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Author Topic: Thick Edges with Concaving vs Narrow edges with no concaving  (Read 628 times)

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Sitonit

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Thick Edges with Concaving vs Narrow edges with no concaving
« on: October 16, 2020, 06:44:55 PM »


So having looked at a few modern day international pro bats, we notice that most of them are basically designed with the concept of thick edges and spine height that barely passes through the Gauge. And then these  bats may have a various degree of concaving.

But on the other hand, we see some bats churned out by the whittlers with narrow edges, a high spine and no concaving.

The question is, if the second type was more effective or even equally effective as type 1, wouldn't an international pro use such a shape? Why there is hardly any international pro who uses a bat with narrow edges and no concaving? 
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Jimbo

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Re: Thick Edges with Concaving vs Narrow edges with no concaving
« Reply #1 on: October 16, 2020, 06:46:33 PM »

Probably because the top international pros can get low density willow and have full profiles, high spine and big edges. But also I suspect because a lot of them are less fussy about what they're given to bat with as long as it pings.
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SD

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Re: Thick Edges with Concaving vs Narrow edges with no concaving
« Reply #2 on: October 17, 2020, 11:42:23 AM »

I use bats around the 3lbs me to so, with modern bat regs get bats with big edges and no concaving but if I did have to pick then i would go for bigger edges with concaving.  Gives you a bigger margin for error by elongating the middle of the bat.  In an ideal world you would always find the middle of the bat, but that certainly isn't something that I am capable of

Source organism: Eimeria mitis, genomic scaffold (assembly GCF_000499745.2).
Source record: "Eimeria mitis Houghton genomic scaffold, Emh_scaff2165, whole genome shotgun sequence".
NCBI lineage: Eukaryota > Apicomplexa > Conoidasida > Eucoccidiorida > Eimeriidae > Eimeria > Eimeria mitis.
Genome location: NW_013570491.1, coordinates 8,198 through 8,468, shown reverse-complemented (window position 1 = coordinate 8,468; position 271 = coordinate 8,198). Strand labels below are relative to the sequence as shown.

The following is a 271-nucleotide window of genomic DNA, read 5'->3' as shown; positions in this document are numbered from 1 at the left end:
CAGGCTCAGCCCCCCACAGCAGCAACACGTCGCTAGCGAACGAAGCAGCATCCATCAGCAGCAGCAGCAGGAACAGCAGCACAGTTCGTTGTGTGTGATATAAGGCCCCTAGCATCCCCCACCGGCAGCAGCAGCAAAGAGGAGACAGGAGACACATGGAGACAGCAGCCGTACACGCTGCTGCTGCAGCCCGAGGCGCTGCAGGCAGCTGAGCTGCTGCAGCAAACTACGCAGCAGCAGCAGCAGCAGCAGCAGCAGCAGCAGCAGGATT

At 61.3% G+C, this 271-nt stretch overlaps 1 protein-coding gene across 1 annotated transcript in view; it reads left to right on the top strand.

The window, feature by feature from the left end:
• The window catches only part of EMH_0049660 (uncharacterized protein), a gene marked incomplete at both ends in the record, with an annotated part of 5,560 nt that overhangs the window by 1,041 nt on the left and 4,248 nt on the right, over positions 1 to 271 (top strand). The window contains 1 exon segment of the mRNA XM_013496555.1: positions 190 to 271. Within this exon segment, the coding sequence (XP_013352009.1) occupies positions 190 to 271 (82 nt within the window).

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Jimbo

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Re: Thick Edges with Concaving vs Narrow edges with no concaving
« Reply #3 on: October 17, 2020, 12:58:54 PM »

I use bats around the 3lbs me to so, with modern bat regs get bats with big edges and no concaving but if I did have to pick then i would go for bigger edges with concaving.  Gives you a bigger margin for error by elongating the middle of the bat.  In an ideal world you would always find the middle of the bat, but that certainly isn't something that I am capable of

Do you mean widening the middle? I don't understand how concaving would give a longer middle.
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RPC/Blueroom Cricket - Adie

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Re: Thick Edges with Concaving vs Narrow edges with no concaving
« Reply #4 on: October 17, 2020, 01:06:21 PM »

Do you mean widening the middle? I don't understand how concaving would give a longer middle.

It gives a Longer middle, not a wider one.
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Jimbo

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Re: Thick Edges with Concaving vs Narrow edges with no concaving
« Reply #5 on: October 17, 2020, 01:13:37 PM »

It gives a Longer middle, not a wider one.

Can you explain how? Struggling to see how taking a shape and removing wood from the back lengthens the middle.
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Jimbo

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Re: Thick Edges with Concaving vs Narrow edges with no concaving
« Reply #6 on: October 17, 2020, 01:54:15 PM »

My understanding was:

High spine - powerful middle
Elongated spine - longer middle
Big edges - more forgiving for off centre shots
Full profile - wider middle